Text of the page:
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Nicola Tesla Objects


Thinks He Should Receive Credit for His Own Inventions.

To the Editor of The New York Times:

I have been much surprised to read in the The Times of Sunday, April 21, that Admiral H. N. Manney, U.S.N., attributes a well-known invention of mine, a process for the production of continuous electrical oscillations by means of the electric arc and condenser, to Valentine Poulsen, the Danish engineer. This improvement has been embodies by me in numerous forms of apparatus identified with my name, and I have described it minutely in patents and scientific articles. To quote but one of many references, I may mention my experimental lecture on "Light and Other High-Frequency Phenomena," published under the auspices of the Franklin Institute and the National Electric Light Association, for which both of these societies have distinguished me.

I share with Admiral Manney in the gratification that we are in the lead, and particularly that wireless messages have been transmitted from Pensacola to Point Lorne. Inasmuch, however, as this feat could not have been accomplished except by the use of some of my own devices, it would be have been a graceful act on his part to bring this feat to the attention of the wireless conference. My theory has always been that military men are superior to civilians in courtesy. I have not been discouraged by the refusal of our Government to adopt my wireless system six years ago, when I offered it, nor by the unpleasant prospect of my passing through the experiences described by Mark Twain in his story of the beef contract, but I see no reason why I should be deprived of a well-earned honor and satisfaction.

The Times has hurt me grievously; not by accusing me of commercialism, nor by its unkind editorial comments on those letters I wrote, in condemnation of my system of power transmission in the Subway. It is another injury, perhaps unintentional, which I have felt most keenly.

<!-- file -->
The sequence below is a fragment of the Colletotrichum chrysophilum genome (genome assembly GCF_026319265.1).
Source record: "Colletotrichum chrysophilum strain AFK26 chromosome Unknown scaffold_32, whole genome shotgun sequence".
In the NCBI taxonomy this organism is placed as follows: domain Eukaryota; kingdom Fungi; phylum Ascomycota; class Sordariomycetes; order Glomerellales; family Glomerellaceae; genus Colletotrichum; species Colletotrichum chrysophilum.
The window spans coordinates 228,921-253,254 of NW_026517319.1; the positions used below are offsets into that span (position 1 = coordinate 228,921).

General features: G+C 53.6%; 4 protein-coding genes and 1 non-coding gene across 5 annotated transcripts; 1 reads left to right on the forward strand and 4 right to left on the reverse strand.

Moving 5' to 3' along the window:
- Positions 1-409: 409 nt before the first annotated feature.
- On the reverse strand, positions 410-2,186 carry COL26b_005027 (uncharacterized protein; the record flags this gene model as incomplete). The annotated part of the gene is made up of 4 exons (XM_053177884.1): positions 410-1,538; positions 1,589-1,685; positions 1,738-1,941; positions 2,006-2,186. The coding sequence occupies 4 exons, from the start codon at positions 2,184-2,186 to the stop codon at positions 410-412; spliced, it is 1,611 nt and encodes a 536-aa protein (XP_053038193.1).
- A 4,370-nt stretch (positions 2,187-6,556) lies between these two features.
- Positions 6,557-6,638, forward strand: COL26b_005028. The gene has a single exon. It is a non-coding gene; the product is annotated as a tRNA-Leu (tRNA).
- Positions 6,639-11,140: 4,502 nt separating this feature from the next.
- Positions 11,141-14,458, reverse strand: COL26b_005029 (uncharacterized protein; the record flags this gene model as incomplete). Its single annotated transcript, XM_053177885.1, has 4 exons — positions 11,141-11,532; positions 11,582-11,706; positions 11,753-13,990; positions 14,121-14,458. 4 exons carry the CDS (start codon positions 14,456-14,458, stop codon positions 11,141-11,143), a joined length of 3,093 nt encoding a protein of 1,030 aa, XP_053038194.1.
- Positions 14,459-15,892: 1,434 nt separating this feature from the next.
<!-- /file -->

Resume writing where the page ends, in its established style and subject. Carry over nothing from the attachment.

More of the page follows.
The editor of The Times may not have known that I am a student of applied mathematics when he permitted a fellow-student of mine to insinuate in The Times of March 28 that I avail myself of intentions of others. I cannot permit such ideas to gain ground in this community, and, just to illuminate the situation, I shall quote from the leading electrical paper, The London Electrician, referring to some wireless plants of Braun and Marconi: "The spark occurs between balls in the primary circuit of a Tesla coil. The air wire * * * is in series with a Tesla transformer. * * * The generating plant is virtually a Poldhu in miniature. Evidently Braun, like Marconi, has been converted to the high-potential methods introduced by Tesla." Needless to add that this substitution of the old, ineffective Hertzian appliances for my own has not been authorized by me. My fellow-student can rest assured that I am scrupulously respecting the rights of others. If I were not prompted to do so by a sense of fairness and pride I would be by the power I have of inventing anything I please. N. TESLA.

New York, April 30, 1907

This work is in the public domain in the United States because it was published before January 1, 1924.

The author died in 1943, so this work is also in the public domain in countries and areas where the copyright term is the author's life plus 75 years or less. This work may also be in the public domain in countries and areas with longer native copyright terms that apply the rule of the shorter term to foreign works.